From the mid-twentieth century on, Vietnamese individuals and families have navigated multiple, disruptive border crossings. The first involved borders crossing over people. In 1954, Vietnam divided at the 17th parallel into two competing states of North and South Vietnam. In 1975, a second instance of state formation reunified the two Vietnams. During and after this time, people also crossed over borders. Hundreds of thousands did so in 1954, relocating to the half of Vietnam where they wanted to live. They would do so again after 1975, when thirty thousand arrived in West Germany as refugees, and many more in East Germany as contract workers. The reunification of Germany in 1990 brought these migrant groups together in the city of Berlin. There, the twin phenomena of state formation and international migration powerfully shaped Vietnamese migrants' identities and relationships with one another.
After the division of Vietnam in 1954, the governments of the North and the South engaged in nation-making processes that involved rewarding loyalty and punishing disloyalty. The Cold War Vietnamese states constructed internal enemies and heroes through policies and identification documents. State formation in 1954 recast Vietnamese northerners as Northerners and southerners as Southerners. State formation in 1975 hardened this identity for southerners. Just as everyday people experienced the Cold War unevenly, so too would they experience its conclusion asymmetrically.
Just as the dissolution of North and South Vietnam did not erase the identities of Northerner and Southerner, the dissolution of East and West Germany did not erase the identities of contract worker and refugee. In post–Cold War Berlin, regional identities and migration labels have fused together, with "southerner" being shorthand for refugee and anticommunist and "northerner" for contract worker and communist. The reality, however, looks much messier. Chapters 2 and 3 jointly uncover how the identities produced by border crossings persist even after the conditions that created them have been transformed.
How do everyday Vietnamese people think and talk about shared ethnonational identity after border crossings? This chapter follows a northern couple, Liên and Hi, as they narrate and lead their arduous lives. They interpret their struggles as the burden of belonging to a corrupt nation-state. In their words as well as their omissions, Vietnamese border crossers such as Liên and Hi envision southerners and former refugees as falling outside the Vietnamese nation-state, even as they talk about southerners and refugees as part of a shared nation. Nationhood is perhaps always hierarchical, but the hierarchy here relates counterintuitively to membership. By belonging, northerners represent a failed state; by forfeiting belonging, southerners embody a developed and free German one.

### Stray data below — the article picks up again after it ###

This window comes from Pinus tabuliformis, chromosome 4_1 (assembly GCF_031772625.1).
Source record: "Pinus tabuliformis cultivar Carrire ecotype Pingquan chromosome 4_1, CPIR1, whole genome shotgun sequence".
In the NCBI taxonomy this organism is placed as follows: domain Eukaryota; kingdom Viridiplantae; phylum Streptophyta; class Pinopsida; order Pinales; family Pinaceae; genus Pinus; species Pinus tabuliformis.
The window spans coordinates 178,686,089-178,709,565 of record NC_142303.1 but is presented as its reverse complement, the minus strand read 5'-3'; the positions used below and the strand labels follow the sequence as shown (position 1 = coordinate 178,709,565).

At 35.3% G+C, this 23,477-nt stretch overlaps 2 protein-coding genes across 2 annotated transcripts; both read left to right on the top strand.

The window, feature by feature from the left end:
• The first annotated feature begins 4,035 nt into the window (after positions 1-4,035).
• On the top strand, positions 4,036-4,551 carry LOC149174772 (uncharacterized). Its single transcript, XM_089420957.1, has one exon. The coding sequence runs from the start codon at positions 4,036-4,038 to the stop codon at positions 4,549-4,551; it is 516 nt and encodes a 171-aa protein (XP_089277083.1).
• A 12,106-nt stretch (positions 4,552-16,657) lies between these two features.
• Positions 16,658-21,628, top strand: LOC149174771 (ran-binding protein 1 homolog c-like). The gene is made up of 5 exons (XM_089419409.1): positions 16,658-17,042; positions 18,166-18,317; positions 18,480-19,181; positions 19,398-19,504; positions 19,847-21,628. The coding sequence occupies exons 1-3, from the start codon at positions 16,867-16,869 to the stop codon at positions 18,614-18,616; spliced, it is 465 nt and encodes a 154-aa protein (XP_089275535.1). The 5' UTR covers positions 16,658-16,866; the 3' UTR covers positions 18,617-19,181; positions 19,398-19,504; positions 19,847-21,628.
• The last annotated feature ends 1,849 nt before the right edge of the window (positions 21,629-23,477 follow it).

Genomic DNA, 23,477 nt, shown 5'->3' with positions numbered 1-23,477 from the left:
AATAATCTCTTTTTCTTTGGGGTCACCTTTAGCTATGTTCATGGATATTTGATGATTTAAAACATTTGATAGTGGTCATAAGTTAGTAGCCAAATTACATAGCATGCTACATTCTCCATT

This chapter examines how competing Vietnamese identities inform friendship networks. It follows two women as they straddle the north-south divide: Anh, a southern economic migrant in her sixties, and Hnh, a northern international student in her thirties. This chapter follows their failed attempts to enter both northern and southern spaces. People who do not fit the combinations of southern refugee and northern contract worker nevertheless become funneled into these allegiances. One way that Berlin's "Vietnamese wall" persists, this chapter shows, is through group enforcement of social divisions.
In winter 2016, attendees filed into a Buddhist pagoda in western Berlin to celebrate the Lunar New Year. During the communal feast after morning prayers, wistful diasporic songs play in the background, recalling the loss of South Vietnam. Hng, a southern migrant, points out that all of the music is from the south—implying to whom the pagoda belongs. This chapter illustrates how coethnics pull secular hostilities into a religious space that highly values accord. It in turn reveals how different arenas of social life become absorbed into Cold War divisions.
Decades after the Cold War, the identity labels of northerner and southerner, contract worker and refugee, communist and anticommunist all continue to inform how Vietnamese border crossers in Berlin interact with one another. This study of everyday life returned again and again to how, through their routine words and actions, people keep political boundaries alive. The coethnic protagonists of this book have achieved the division of the homeland, ironically, decades after its reunification and outside its territory. By looking at people caught in the joint processes of state formation and international migration, we repeatedly encounter their profoundly felt sense of ethnic nationhood. Yet, crucially, we are also confronted with how people have left the politics of ethnic nationalism behind.